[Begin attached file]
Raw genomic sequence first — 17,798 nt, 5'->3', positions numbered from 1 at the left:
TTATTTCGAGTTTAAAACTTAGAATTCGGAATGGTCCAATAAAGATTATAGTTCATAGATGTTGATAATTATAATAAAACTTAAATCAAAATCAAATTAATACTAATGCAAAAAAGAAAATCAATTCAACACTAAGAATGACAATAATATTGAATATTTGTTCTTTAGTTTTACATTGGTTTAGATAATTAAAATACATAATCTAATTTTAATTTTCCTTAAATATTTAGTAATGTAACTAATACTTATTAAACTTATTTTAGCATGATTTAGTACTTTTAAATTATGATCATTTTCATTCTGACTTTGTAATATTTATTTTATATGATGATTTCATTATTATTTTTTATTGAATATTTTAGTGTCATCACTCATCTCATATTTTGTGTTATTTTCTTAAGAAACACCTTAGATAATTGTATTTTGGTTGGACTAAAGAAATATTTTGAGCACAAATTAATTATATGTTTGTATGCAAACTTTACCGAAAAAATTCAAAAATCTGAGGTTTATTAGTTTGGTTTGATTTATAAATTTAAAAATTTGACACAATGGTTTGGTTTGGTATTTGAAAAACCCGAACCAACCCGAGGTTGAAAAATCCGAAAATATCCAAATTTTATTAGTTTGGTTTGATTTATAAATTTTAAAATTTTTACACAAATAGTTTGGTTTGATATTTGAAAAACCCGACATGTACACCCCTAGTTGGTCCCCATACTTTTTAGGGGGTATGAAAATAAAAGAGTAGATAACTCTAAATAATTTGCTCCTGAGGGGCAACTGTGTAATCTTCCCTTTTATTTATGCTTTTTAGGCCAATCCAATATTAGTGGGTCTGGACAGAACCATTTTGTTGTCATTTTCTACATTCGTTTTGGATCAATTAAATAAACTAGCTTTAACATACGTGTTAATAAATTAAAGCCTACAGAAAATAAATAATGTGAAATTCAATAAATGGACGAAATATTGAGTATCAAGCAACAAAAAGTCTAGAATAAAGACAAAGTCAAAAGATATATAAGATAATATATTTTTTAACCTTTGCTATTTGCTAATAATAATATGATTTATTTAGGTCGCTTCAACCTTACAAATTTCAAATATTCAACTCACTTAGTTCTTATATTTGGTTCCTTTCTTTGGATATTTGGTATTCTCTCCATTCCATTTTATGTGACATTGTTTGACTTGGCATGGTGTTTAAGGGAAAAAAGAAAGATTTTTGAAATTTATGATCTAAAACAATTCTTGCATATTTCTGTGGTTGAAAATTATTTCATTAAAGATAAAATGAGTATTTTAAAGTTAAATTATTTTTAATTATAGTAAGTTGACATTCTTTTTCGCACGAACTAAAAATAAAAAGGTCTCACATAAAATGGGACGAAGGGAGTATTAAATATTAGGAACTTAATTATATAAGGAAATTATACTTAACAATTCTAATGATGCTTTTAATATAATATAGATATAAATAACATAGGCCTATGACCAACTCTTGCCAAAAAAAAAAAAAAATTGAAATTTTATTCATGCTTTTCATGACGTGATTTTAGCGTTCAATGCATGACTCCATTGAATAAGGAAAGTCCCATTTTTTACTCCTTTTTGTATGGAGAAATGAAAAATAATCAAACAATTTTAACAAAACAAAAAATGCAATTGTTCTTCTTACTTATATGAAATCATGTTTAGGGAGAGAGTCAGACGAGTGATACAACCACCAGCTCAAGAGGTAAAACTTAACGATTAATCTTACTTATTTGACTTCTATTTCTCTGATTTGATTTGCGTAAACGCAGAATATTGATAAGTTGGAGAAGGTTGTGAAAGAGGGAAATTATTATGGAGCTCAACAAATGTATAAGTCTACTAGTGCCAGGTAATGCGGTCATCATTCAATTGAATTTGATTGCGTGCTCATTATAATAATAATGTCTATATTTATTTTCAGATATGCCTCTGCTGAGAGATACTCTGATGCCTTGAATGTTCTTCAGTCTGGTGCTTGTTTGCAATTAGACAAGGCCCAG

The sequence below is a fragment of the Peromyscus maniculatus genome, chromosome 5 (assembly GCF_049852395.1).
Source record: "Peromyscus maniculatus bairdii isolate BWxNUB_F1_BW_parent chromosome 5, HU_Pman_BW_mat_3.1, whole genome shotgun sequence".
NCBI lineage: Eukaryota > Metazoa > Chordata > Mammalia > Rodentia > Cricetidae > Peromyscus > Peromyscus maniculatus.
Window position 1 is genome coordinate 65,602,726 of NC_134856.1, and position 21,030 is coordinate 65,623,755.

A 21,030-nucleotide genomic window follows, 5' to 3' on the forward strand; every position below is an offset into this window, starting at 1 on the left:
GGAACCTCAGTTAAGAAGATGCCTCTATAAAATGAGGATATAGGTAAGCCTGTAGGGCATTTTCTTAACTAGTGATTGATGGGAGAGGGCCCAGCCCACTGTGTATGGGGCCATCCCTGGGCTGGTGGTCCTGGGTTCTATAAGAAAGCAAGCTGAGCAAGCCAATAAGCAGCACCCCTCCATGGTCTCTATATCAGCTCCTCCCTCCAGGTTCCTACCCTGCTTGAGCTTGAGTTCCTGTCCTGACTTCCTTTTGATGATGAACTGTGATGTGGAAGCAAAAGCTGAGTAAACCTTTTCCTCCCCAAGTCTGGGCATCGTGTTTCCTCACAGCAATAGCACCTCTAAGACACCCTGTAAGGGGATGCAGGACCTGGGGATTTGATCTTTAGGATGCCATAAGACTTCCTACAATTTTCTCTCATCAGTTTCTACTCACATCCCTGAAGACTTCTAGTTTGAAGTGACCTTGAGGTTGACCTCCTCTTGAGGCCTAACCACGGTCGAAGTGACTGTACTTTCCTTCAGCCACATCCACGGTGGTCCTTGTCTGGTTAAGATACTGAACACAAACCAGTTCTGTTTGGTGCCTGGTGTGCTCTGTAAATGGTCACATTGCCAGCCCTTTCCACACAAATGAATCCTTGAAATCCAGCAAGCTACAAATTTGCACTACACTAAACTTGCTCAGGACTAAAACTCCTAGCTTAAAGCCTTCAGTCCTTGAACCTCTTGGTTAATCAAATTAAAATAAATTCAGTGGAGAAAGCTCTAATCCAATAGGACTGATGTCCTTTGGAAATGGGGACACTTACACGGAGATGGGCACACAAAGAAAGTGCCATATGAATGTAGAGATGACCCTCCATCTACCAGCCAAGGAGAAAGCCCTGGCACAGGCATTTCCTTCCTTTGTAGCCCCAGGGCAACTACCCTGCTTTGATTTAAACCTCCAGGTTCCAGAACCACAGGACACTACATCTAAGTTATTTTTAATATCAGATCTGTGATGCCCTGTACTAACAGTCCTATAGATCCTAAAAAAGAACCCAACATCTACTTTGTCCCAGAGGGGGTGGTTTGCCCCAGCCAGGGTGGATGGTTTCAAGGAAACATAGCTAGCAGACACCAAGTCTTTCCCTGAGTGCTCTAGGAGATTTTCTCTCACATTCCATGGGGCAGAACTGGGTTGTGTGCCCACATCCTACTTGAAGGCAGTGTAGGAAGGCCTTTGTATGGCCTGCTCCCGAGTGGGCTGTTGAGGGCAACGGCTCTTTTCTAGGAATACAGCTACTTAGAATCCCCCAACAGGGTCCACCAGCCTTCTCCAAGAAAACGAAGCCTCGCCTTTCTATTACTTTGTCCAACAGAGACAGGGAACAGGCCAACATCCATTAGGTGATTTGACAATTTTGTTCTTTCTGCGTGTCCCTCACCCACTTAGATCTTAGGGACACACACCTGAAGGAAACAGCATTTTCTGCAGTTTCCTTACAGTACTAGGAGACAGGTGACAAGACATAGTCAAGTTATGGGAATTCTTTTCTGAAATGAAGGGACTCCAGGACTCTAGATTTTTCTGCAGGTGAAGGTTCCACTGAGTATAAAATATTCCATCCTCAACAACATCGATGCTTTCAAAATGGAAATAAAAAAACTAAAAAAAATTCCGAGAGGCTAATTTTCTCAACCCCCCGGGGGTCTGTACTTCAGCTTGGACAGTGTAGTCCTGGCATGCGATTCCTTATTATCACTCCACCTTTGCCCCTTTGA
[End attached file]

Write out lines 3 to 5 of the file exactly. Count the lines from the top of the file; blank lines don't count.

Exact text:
The sequence below is a fragment of the Peromyscus maniculatus genome, chromosome 5 (assembly GCF_049852395.1).
Source record: "Peromyscus maniculatus bairdii isolate BWxNUB_F1_BW_parent chromosome 5, HU_Pman_BW_mat_3.1, whole genome shotgun sequence".
NCBI lineage: Eukaryota > Metazoa > Chordata > Mammalia > Rodentia > Cricetidae > Peromyscus > Peromyscus maniculatus.